A woman goes through her IVF medications

A woman goes through her IVF medications at home in Parkville, Maryland on May 10, 2022.

(Photo: Carolyn Van Houten/The Washington Post via Getty Images)

Impact of Alabama Embryo Ruling Widens as GOP Attempts Damage Control

"I refuse to believe that Republican lawmakers who sponsored legislation that would restrict or ban IVF—and who now decry the Alabama ruling—didn't know exactly what they were doing," said one journalist.

Reproductive justice advocates on Friday rejected attempts by Republican lawmakers to distance themselves from an Alabama Supreme Court ruling that claimed embryos are "children"—a decision that critics said was a direct result of the U.S. Supreme Court's overturning of Roe v. Wade—as the far-reaching impact of the ruling became increasingly apparent.

In Alabama and across the country, Republican legislators in recent days have claimed they'll prioritize protections for in vitro fertilization (IVF) as clinics in the state have alerted patients they will not be able to proceed with their attempts to start or grow a family.

The clinics have cited what one critic called a "radically theocratic" state Supreme Court ruling this week that found couples have a right to sue a fertility center for "wrongful death" after their embryos were accidentally destroyed. The all-Republican court quoted the Bible as it ruled the embryos were classified as children.

The ruling, said the Center for Reproductive Medicine in Mobile on Thursday, "has sadly left us with no choice" but to halt all IVF treatment.

The clinic is one of just seven IVF facilities in the state and is the third to announce this week that it would have to suspend treatments because of the legal risk posed by the ruling. Because fertility doctors help prospective parents to conceive multiple embryos and the procedure has only a 50% success rate, numerous embryos are lost in the process—making clinics potentially liable for their "wrongful deaths" under the court ruling.

Alabama state lawmakers said Friday they were considering legislation to protect IVF, while the National Republican Senatorial Committee sent a memo to senators advising them to "clearly state your support for IVF and fertility-related services as blessings for those seeking to have children," warning that a failure to do so could risk alienating "a staggering 85%" of voters who support increasing access to fertility treatments.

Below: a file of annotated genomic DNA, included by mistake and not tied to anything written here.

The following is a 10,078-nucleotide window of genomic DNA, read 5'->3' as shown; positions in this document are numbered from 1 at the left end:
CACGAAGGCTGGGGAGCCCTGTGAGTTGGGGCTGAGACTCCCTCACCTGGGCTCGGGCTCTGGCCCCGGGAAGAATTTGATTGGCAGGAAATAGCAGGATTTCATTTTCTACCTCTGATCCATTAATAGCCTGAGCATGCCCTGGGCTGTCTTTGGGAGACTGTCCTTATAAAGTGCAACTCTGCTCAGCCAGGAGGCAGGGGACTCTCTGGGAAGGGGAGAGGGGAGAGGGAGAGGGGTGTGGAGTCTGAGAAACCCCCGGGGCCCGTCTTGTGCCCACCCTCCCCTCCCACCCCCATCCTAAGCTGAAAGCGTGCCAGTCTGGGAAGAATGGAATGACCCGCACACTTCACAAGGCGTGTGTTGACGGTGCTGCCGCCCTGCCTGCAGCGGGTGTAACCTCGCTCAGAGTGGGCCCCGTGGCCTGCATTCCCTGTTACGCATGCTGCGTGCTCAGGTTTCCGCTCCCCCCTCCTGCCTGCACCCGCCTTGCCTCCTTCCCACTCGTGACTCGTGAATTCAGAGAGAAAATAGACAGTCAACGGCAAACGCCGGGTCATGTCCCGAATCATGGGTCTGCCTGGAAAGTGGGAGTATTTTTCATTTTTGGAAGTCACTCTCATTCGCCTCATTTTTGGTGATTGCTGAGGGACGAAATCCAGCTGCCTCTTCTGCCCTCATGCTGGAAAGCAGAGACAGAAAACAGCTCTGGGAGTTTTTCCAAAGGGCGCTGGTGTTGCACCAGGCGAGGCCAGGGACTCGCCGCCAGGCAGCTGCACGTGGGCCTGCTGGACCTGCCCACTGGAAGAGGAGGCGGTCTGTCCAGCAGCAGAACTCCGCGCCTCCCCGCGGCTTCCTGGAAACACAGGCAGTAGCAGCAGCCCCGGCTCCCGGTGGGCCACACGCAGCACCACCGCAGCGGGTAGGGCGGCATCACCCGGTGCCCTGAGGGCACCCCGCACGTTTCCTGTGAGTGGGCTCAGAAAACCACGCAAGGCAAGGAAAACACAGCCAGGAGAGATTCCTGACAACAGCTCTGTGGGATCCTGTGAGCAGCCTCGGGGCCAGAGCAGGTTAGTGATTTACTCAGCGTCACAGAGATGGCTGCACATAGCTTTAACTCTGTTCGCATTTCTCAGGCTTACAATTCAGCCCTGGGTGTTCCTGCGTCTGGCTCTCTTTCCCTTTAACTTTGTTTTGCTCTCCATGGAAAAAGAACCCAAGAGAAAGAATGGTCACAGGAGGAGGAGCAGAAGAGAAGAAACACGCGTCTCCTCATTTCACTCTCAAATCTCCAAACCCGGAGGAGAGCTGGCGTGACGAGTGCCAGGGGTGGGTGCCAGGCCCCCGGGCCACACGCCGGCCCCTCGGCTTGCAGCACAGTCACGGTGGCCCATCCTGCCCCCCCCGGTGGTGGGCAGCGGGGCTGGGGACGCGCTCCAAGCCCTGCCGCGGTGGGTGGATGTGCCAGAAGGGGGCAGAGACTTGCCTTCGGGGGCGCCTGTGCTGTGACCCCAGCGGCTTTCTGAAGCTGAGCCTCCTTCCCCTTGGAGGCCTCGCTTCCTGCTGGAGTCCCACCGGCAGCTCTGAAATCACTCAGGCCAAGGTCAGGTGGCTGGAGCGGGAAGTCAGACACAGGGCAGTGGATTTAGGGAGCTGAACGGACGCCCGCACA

Despite the GOP's attempt to distance itself from the ruling, said Slate journalist Mark Joseph Stern, "it is literally impossible to square these talking points with the Republican Party's position on 'equal rights' for 'the unborn' from 'the moment of fertilization!'"

Stern also pointed to U.S. Rep. Michelle Steel (R-Calif.), who on Thursday shared her own experience with infertility and said IVF helped her to start a family.

While Steel may have personally benefited from fertility treatment, said Stern, it didn't stop her from co-sponsoring the Life at Conception Act, which would grant "equal rights" to the "preborn," including embryos—clearing implicating the IVF process if it were passed into law.

"I refuse to believe that Republican lawmakers who sponsored legislation that would restrict or ban IVF—and who now decry the Alabama ruling—didn't know exactly what they were doing," said Stern.

Beyond the halting of fertility treatments in Alabama this week, on Friday RESOLVE: The National Infertility Association warned that nationwide embryo shipping services have announced that they will suspend transport of embryos to and from Alabama to avoid potential litigation.

"Since the court's ruling, doctors have been forced to deliver devastating news to their patients, who dream of becoming parents and whose plans are on hold indefinitely, all because of the court's disregard for science," said Barbara Collura, president and CEO of the organization. "And now, this slight window of hope for Alabamans currently undergoing IVF to continue their family-building treatment in other states just slammed shut. Thousands of Alabamans trying to build their families are being held hostage by this destructive ruling. IVF must be restored in the state immediately, without fear of criminal prosecution."

Along with current GOP lawmakers, former Republican President Donald Trump—who secured the right-wing majority on the Supreme Court that overturned Roe and who is the presumptive GOP presidential nominee in the November election—said Friday that he supports "the availability of fertility treatments like IVF in every state in America."

Democratic President Joe Biden's reelection campaign, however, laid the blame for the Alabama ruling with the former president, sending an email to supporters with a statement from Amanda Zurawski, who nearly died because doctors in Texas delayed providing her with abortion care when she faced pregnancy complications.

"If you're fortunate enough to have little to no experience with IVF, you don't know the layers of fear that are now compounding our ability to have a family," Zurawski told MSNBC on Friday. "This happened in Alabama and depending on what happens in November, this could be a nationwide situation. Trump has already said that he supports a nationwide abortion ban, and this is his fault."

"Because of the Supreme Court justices that he appointed and the fall of Roe, now states have the ability to pass these draconian laws," she added, "and we have no idea how far it's going to go, and that's what's absolutely terrifying."

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